Warner Bros. Records Is Taking AVENGED SEVENFOLD To Trial Over Contract Dispute
When Avenged Sevenfold successfully released their new album, The Stage, it was the first release under a new partnership with Capitol Records. Avenged Sevenfold dissolved their relationship with their previous label, Warner Bros. Records citing a "seven year rule" put into California law in 1872 limiting the enforceable length of labor contracts, most notably with movie studios and actors.
The band were very unhappy with the turnover at Warner. In a statement earlier this year, the band’s attorney Howard E. King said that the label “underwent multiple regime changes that led to dramatic turnover at every level of the company, to the point where no one on the current A&R staff has even a nodding relationship with the band.”
In 1989, record labels were able to lobby a provision to the law allowing them to sue for damages if a musician left without fulfilling the required amount of albums on the contract. Avenged Sevenfold technically had one more album due to Warner, so Warner is taking them to trial. Wall Street Journal reports this "may be the first suit based on the statute to go to trial, slated for next year."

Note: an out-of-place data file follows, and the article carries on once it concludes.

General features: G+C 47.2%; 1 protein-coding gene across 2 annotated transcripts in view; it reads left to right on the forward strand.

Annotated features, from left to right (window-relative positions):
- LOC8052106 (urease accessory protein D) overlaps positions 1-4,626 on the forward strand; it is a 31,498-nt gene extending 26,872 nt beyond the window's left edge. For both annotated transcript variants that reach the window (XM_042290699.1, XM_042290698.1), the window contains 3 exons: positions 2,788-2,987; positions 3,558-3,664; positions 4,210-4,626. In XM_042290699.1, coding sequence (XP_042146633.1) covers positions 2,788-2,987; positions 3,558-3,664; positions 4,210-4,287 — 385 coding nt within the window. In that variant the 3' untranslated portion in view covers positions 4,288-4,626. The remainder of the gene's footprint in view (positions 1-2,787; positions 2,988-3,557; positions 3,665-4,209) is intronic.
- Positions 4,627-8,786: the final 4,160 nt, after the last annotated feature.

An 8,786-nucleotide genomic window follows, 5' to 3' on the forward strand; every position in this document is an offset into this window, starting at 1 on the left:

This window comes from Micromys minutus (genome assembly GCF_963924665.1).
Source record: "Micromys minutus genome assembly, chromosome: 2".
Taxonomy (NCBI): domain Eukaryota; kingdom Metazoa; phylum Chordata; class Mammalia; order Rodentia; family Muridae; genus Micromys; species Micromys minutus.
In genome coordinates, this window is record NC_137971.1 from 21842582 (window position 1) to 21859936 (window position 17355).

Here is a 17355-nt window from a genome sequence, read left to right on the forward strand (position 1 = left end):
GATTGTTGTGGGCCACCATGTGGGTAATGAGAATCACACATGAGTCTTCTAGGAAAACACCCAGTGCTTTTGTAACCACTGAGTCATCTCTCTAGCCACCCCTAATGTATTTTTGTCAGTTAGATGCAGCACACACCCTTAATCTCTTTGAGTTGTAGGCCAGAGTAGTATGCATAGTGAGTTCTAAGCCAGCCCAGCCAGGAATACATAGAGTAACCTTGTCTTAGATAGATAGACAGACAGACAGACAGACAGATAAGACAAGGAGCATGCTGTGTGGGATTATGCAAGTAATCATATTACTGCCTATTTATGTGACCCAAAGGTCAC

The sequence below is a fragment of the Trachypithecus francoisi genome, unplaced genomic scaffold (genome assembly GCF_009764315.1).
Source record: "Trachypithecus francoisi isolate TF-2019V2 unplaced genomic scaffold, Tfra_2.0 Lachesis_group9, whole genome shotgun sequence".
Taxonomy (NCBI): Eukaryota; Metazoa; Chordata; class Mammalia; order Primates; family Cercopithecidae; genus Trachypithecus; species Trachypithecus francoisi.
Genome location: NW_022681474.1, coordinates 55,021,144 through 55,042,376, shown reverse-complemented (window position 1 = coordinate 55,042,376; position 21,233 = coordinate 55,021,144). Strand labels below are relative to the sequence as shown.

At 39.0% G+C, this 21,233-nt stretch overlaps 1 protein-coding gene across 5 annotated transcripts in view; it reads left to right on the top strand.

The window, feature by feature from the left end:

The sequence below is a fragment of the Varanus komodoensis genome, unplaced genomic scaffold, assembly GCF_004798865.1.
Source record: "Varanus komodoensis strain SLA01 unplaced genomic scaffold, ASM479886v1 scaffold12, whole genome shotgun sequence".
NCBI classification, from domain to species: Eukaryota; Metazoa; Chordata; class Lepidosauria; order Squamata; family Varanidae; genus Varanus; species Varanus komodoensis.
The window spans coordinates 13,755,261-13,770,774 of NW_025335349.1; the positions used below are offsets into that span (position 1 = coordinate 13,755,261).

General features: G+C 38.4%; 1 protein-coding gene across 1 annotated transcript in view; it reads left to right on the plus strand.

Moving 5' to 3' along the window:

Coincidentally, Warner will try to use evidence of the success of The Stage as a metric for the amount of money they could have made to determine the damages incurred. Those sales could have been Warner's sales, they will undoubtably argue. But, the band's attorney strongly disagrees with that assessment saying there is no direct correlation because he believes Warner's marketing efforts would not have been as strong, throwing some serious shade at the label.
“We don’t know what Warner could have done with an Avenged album other than screw it up,” Mr. King said. “These are two completely different companies.”
Indeed, this could be a serious lawsuit in 2017. On the heels of Aveneged Sevenfold's new release, Warner Music will release a two disc Avenged Sevenfold greatest hits collection, The Best of 2005-2013, yet the release will come out without any input form the band on tracklisting or artwork. The band's attorney called the move vindictive, while M. Shadows commented in an interview yesterday that he learned about it just as the fans did when it was officially announced.
Needless to say, Warner is coming to collect. But Avenged Sevenfold are putting up a fight. It will be interesting to see if this goes to trial, or gets settled out of court beforehand. But it seems like Avenged has no interest in settling, and plenty of cash in reserves to fight Warner.